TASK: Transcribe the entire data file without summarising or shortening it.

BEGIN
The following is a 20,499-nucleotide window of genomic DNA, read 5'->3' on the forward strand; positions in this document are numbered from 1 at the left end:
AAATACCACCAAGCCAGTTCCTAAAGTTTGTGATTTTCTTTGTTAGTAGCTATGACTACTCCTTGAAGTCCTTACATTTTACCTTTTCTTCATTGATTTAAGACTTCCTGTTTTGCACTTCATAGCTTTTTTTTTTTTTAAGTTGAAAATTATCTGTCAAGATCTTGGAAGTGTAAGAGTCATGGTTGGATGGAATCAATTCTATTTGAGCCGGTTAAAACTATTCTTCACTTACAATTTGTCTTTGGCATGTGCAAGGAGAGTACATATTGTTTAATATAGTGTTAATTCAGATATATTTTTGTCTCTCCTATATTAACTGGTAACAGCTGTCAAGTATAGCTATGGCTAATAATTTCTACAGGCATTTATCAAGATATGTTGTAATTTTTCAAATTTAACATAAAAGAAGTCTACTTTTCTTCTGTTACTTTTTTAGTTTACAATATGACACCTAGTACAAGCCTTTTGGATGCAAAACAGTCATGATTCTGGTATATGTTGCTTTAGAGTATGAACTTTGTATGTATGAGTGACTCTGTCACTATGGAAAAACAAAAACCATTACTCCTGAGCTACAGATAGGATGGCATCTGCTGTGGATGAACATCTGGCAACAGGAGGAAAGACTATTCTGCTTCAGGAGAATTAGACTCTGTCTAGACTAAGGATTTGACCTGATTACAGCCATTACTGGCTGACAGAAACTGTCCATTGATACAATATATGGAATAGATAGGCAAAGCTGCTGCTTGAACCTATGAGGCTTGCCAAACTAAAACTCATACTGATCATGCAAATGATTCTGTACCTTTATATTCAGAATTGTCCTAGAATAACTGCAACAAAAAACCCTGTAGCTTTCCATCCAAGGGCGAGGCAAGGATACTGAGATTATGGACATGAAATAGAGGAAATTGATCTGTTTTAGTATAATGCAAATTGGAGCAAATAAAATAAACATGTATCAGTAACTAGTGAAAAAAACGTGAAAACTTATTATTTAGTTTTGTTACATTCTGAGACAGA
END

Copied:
The following is a 20,499-nucleotide window of genomic DNA, read 5'->3' on the forward strand; positions in this document are numbered from 1 at the left end:
AAATACCACCAAGCCAGTTCCTAAAGTTTGTGATTTTCTTTGTTAGTAGCTATGACTACTCCTTGAAGTCCTTACATTTTACCTTTTCTTCATTGATTTAAGACTTCCTGTTTTGCACTTCATAGCTTTTTTTTTTTTTAAGTTGAAAATTATCTGTCAAGATCTTGGAAGTGTAAGAGTCATGGTTGGATGGAATCAATTCTATTTGAGCCGGTTAAAACTATTCTTCACTTACAATTTGTCTTTGGCATGTGCAAGGAGAGTACATATTGTTTAATATAGTGTTAATTCAGATATATTTTTGTCTCTCCTATATTAACTGGTAACAGCTGTCAAGTATAGCTATGGCTAATAATTTCTACAGGCATTTATCAAGATATGTTGTAATTTTTCAAATTTAACATAAAAGAAGTCTACTTTTCTTCTGTTACTTTTTTAGTTTACAATATGACACCTAGTACAAGCCTTTTGGATGCAAAACAGTCATGATTCTGGTATATGTTGCTTTAGAGTATGAACTTTGTATGTATGAGTGACTCTGTCACTATGGAAAAACAAAAACCATTACTCCTGAGCTACAGATAGGATGGCATCTGCTGTGGATGAACATCTGGCAACAGGAGGAAAGACTATTCTGCTTCAGGAGAATTAGACTCTGTCTAGACTAAGGATTTGACCTGATTACAGCCATTACTGGCTGACAGAAACTGTCCATTGATACAATATATGGAATAGATAGGCAAAGCTGCTGCTTGAACCTATGAGGCTTGCCAAACTAAAACTCATACTGATCATGCAAATGATTCTGTACCTTTATATTCAGAATTGTCCTAGAATAACTGCAACAAAAAACCCTGTAGCTTTCCATCCAAGGGCGAGGCAAGGATACTGAGATTATGGACATGAAATAGAGGAAATTGATCTGTTTTAGTATAATGCAAATTGGAGCAAATAAAATAAACATGTATCAGTAACTAGTGAAAAAAACGTGAAAACTTATTATTTAGTTTTGTTACATTCTGAGACAGA